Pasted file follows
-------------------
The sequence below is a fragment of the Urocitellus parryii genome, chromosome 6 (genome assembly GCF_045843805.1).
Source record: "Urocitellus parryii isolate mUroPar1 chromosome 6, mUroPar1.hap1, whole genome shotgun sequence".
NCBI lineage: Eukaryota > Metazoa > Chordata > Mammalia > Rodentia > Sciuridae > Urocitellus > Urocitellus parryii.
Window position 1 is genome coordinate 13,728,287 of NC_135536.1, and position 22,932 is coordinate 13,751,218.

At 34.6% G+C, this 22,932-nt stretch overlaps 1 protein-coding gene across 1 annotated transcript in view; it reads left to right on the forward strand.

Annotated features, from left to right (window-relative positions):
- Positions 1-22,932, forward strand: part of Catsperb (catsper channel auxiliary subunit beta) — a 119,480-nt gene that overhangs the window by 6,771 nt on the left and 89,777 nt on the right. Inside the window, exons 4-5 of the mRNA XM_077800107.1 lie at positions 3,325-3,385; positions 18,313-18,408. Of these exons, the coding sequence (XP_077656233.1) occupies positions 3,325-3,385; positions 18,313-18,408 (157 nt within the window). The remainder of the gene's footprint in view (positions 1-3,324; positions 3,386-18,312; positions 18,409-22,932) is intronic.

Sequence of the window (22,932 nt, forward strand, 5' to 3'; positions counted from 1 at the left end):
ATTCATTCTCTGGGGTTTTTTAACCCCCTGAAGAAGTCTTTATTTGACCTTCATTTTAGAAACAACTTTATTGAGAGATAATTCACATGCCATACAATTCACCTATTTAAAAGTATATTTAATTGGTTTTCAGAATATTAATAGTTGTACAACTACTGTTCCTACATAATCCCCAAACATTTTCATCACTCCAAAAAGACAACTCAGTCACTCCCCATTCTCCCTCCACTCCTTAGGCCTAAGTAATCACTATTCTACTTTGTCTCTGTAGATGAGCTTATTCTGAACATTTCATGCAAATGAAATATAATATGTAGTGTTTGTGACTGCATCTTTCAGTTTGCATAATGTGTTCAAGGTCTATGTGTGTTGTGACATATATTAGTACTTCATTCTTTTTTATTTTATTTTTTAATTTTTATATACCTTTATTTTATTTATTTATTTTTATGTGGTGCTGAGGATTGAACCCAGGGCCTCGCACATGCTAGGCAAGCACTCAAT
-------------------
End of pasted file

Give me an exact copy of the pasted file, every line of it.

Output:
The sequence below is a fragment of the Urocitellus parryii genome, chromosome 6 (genome assembly GCF_045843805.1).
Source record: "Urocitellus parryii isolate mUroPar1 chromosome 6, mUroPar1.hap1, whole genome shotgun sequence".
NCBI lineage: Eukaryota > Metazoa > Chordata > Mammalia > Rodentia > Sciuridae > Urocitellus > Urocitellus parryii.
Window position 1 is genome coordinate 13,728,287 of NC_135536.1, and position 22,932 is coordinate 13,751,218.

At 34.6% G+C, this 22,932-nt stretch overlaps 1 protein-coding gene across 1 annotated transcript in view; it reads left to right on the forward strand.

Annotated features, from left to right (window-relative positions):
- Positions 1-22,932, forward strand: part of Catsperb (catsper channel auxiliary subunit beta) — a 119,480-nt gene that overhangs the window by 6,771 nt on the left and 89,777 nt on the right. Inside the window, exons 4-5 of the mRNA XM_077800107.1 lie at positions 3,325-3,385; positions 18,313-18,408. Of these exons, the coding sequence (XP_077656233.1) occupies positions 3,325-3,385; positions 18,313-18,408 (157 nt within the window). The remainder of the gene's footprint in view (positions 1-3,324; positions 3,386-18,312; positions 18,409-22,932) is intronic.

Sequence of the window (22,932 nt, forward strand, 5' to 3'; positions counted from 1 at the left end):
ATTCATTCTCTGGGGTTTTTTAACCCCCTGAAGAAGTCTTTATTTGACCTTCATTTTAGAAACAACTTTATTGAGAGATAATTCACATGCCATACAATTCACCTATTTAAAAGTATATTTAATTGGTTTTCAGAATATTAATAGTTGTACAACTACTGTTCCTACATAATCCCCAAACATTTTCATCACTCCAAAAAGACAACTCAGTCACTCCCCATTCTCCCTCCACTCCTTAGGCCTAAGTAATCACTATTCTACTTTGTCTCTGTAGATGAGCTTATTCTGAACATTTCATGCAAATGAAATATAATATGTAGTGTTTGTGACTGCATCTTTCAGTTTGCATAATGTGTTCAAGGTCTATGTGTGTTGTGACATATATTAGTACTTCATTCTTTTTTATTTTATTTTTTAATTTTTATATACCTTTATTTTATTTATTTATTTTTATGTGGTGCTGAGGATTGAACCCAGGGCCTCGCACATGCTAGGCAAGCACTCAAT